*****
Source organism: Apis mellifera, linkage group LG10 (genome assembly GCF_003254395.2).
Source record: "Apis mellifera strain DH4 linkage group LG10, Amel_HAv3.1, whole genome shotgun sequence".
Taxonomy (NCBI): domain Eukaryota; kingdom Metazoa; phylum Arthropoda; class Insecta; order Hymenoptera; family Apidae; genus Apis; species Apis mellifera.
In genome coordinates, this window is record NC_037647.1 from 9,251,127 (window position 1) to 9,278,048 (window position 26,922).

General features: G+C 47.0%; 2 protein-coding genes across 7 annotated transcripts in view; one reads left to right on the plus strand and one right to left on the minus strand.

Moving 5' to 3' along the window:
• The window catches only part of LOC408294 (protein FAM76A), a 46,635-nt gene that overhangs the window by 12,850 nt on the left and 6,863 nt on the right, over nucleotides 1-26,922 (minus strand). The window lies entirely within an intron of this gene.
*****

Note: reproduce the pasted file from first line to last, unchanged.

Source organism: Apis mellifera, linkage group LG10 (genome assembly GCF_003254395.2).
Source record: "Apis mellifera strain DH4 linkage group LG10, Amel_HAv3.1, whole genome shotgun sequence".
Taxonomy (NCBI): domain Eukaryota; kingdom Metazoa; phylum Arthropoda; class Insecta; order Hymenoptera; family Apidae; genus Apis; species Apis mellifera.
In genome coordinates, this window is record NC_037647.1 from 9,251,127 (window position 1) to 9,278,048 (window position 26,922).

General features: G+C 47.0%; 2 protein-coding genes across 7 annotated transcripts in view; one reads left to right on the plus strand and one right to left on the minus strand.

Moving 5' to 3' along the window:
• The window catches only part of LOC408294 (protein FAM76A), a 46,635-nt gene that overhangs the window by 12,850 nt on the left and 6,863 nt on the right, over nucleotides 1-26,922 (minus strand). The window lies entirely within an intron of this gene.